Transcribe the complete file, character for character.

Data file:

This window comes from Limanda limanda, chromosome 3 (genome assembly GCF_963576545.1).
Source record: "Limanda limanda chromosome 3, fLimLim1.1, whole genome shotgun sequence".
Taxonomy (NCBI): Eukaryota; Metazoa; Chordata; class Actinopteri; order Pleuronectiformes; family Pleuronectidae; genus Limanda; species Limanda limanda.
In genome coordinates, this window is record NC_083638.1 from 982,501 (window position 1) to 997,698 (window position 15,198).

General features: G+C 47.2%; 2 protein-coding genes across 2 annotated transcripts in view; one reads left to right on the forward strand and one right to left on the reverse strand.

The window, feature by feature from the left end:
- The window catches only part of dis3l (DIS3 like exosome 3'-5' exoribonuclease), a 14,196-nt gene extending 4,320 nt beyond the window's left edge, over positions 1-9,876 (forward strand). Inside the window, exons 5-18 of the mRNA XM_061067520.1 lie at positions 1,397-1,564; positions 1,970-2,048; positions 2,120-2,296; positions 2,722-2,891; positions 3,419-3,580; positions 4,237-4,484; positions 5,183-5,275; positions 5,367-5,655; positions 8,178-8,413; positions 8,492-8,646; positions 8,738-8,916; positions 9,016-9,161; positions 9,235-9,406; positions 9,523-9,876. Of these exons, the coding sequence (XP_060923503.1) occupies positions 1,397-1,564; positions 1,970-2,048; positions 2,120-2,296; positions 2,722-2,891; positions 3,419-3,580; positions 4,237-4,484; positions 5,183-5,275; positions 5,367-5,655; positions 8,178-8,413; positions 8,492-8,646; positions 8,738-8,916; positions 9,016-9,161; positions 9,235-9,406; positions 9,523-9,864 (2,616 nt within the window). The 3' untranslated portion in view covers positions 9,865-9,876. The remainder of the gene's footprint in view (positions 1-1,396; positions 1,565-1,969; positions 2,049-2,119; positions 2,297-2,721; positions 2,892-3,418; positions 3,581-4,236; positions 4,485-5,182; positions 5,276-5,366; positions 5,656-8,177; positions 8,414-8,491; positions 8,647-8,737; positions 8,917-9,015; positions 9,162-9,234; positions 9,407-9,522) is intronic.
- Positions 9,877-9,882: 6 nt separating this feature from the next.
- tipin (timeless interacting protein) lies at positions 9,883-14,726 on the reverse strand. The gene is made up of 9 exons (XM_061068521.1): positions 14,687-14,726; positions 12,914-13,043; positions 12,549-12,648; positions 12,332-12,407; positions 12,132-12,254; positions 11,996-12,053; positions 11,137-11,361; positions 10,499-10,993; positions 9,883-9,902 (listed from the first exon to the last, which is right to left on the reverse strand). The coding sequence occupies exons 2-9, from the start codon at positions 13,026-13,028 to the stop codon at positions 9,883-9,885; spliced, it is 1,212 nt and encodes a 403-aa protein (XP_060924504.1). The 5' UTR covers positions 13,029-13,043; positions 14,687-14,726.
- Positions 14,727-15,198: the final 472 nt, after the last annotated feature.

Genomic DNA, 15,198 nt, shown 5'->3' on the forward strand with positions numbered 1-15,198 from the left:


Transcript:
This window comes from Limanda limanda, chromosome 3 (genome assembly GCF_963576545.1).
Source record: "Limanda limanda chromosome 3, fLimLim1.1, whole genome shotgun sequence".
Taxonomy (NCBI): Eukaryota; Metazoa; Chordata; class Actinopteri; order Pleuronectiformes; family Pleuronectidae; genus Limanda; species Limanda limanda.
In genome coordinates, this window is record NC_083638.1 from 982,501 (window position 1) to 997,698 (window position 15,198).

General features: G+C 47.2%; 2 protein-coding genes across 2 annotated transcripts in view; one reads left to right on the forward strand and one right to left on the reverse strand.

The window, feature by feature from the left end:
- The window catches only part of dis3l (DIS3 like exosome 3'-5' exoribonuclease), a 14,196-nt gene extending 4,320 nt beyond the window's left edge, over positions 1-9,876 (forward strand). Inside the window, exons 5-18 of the mRNA XM_061067520.1 lie at positions 1,397-1,564; positions 1,970-2,048; positions 2,120-2,296; positions 2,722-2,891; positions 3,419-3,580; positions 4,237-4,484; positions 5,183-5,275; positions 5,367-5,655; positions 8,178-8,413; positions 8,492-8,646; positions 8,738-8,916; positions 9,016-9,161; positions 9,235-9,406; positions 9,523-9,876. Of these exons, the coding sequence (XP_060923503.1) occupies positions 1,397-1,564; positions 1,970-2,048; positions 2,120-2,296; positions 2,722-2,891; positions 3,419-3,580; positions 4,237-4,484; positions 5,183-5,275; positions 5,367-5,655; positions 8,178-8,413; positions 8,492-8,646; positions 8,738-8,916; positions 9,016-9,161; positions 9,235-9,406; positions 9,523-9,864 (2,616 nt within the window). The 3' untranslated portion in view covers positions 9,865-9,876. The remainder of the gene's footprint in view (positions 1-1,396; positions 1,565-1,969; positions 2,049-2,119; positions 2,297-2,721; positions 2,892-3,418; positions 3,581-4,236; positions 4,485-5,182; positions 5,276-5,366; positions 5,656-8,177; positions 8,414-8,491; positions 8,647-8,737; positions 8,917-9,015; positions 9,162-9,234; positions 9,407-9,522) is intronic.
- Positions 9,877-9,882: 6 nt separating this feature from the next.
- tipin (timeless interacting protein) lies at positions 9,883-14,726 on the reverse strand. The gene is made up of 9 exons (XM_061068521.1): positions 14,687-14,726; positions 12,914-13,043; positions 12,549-12,648; positions 12,332-12,407; positions 12,132-12,254; positions 11,996-12,053; positions 11,137-11,361; positions 10,499-10,993; positions 9,883-9,902 (listed from the first exon to the last, which is right to left on the reverse strand). The coding sequence occupies exons 2-9, from the start codon at positions 13,026-13,028 to the stop codon at positions 9,883-9,885; spliced, it is 1,212 nt and encodes a 403-aa protein (XP_060924504.1). The 5' UTR covers positions 13,029-13,043; positions 14,687-14,726.
- Positions 14,727-15,198: the final 472 nt, after the last annotated feature.

Genomic DNA, 15,198 nt, shown 5'->3' on the forward strand with positions numbered 1-15,198 from the left: